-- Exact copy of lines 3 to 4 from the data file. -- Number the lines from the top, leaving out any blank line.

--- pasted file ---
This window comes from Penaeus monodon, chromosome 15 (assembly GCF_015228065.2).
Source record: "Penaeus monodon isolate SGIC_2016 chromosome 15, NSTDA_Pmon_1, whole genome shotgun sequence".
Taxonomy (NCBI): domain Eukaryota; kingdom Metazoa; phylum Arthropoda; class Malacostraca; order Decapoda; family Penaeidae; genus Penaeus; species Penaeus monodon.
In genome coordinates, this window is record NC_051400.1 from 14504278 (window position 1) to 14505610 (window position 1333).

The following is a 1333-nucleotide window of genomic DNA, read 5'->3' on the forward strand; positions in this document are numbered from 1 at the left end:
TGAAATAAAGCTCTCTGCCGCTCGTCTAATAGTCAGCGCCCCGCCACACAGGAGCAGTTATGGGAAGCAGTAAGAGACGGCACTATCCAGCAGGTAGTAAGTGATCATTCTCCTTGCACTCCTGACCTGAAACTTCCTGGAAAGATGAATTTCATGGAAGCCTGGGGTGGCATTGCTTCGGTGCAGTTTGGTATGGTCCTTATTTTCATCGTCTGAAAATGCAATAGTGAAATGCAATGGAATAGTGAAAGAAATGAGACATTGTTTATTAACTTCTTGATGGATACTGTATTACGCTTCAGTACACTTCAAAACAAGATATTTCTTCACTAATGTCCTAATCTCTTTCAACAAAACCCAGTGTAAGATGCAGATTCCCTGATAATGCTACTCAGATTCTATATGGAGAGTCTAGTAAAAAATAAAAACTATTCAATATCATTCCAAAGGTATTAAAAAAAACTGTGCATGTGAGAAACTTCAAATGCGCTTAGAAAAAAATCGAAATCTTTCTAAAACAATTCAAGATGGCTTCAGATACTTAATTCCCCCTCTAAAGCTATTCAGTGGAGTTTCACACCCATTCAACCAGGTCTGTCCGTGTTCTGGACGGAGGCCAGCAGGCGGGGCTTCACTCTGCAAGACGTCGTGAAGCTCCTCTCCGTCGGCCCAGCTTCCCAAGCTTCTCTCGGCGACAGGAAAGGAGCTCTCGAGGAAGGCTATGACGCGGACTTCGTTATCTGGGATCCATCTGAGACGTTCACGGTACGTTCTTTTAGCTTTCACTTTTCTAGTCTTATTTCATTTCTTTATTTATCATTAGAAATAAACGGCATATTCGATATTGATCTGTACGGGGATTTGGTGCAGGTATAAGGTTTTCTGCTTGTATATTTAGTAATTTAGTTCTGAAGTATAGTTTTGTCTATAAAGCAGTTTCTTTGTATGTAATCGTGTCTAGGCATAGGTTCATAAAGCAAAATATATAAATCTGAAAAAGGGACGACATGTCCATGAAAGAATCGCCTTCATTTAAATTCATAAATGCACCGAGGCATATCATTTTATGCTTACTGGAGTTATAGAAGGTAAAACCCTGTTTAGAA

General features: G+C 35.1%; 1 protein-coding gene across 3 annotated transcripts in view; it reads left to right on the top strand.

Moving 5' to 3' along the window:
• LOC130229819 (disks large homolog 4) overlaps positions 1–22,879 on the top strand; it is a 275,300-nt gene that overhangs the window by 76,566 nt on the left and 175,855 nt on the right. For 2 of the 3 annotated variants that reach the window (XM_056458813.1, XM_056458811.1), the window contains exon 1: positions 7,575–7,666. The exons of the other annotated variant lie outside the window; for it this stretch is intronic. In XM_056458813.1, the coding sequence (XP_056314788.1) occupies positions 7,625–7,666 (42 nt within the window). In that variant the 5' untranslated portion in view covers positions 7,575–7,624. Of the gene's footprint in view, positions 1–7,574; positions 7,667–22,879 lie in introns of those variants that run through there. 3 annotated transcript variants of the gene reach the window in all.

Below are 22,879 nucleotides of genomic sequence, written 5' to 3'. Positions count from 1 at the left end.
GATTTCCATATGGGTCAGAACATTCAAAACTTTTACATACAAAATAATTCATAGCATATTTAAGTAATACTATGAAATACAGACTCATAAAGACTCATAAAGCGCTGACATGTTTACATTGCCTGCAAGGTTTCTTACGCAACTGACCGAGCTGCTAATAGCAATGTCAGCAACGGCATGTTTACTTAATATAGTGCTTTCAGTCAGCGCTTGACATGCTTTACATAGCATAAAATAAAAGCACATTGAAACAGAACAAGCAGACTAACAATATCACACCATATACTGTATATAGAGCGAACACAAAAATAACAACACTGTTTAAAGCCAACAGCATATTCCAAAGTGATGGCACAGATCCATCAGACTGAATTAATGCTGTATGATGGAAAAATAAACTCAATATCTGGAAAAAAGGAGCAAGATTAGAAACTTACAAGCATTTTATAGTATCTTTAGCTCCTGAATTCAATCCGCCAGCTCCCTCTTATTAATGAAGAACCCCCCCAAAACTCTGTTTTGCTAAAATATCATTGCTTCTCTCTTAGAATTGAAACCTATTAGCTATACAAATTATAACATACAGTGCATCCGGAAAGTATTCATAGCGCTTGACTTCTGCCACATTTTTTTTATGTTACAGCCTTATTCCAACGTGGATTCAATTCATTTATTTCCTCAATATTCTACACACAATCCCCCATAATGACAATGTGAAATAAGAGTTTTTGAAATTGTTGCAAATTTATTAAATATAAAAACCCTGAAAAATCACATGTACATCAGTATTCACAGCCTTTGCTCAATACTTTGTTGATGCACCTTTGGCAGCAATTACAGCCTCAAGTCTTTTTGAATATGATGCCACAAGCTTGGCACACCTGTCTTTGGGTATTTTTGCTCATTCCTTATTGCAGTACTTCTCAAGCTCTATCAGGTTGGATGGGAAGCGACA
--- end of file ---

Taxonomy (NCBI): domain Eukaryota; kingdom Metazoa; phylum Arthropoda; class Malacostraca; order Decapoda; family Penaeidae; genus Penaeus; species Penaeus monodon.
In genome coordinates, this window is record NC_051400.1 from 14504278 (window position 1) to 14505610 (window position 1333).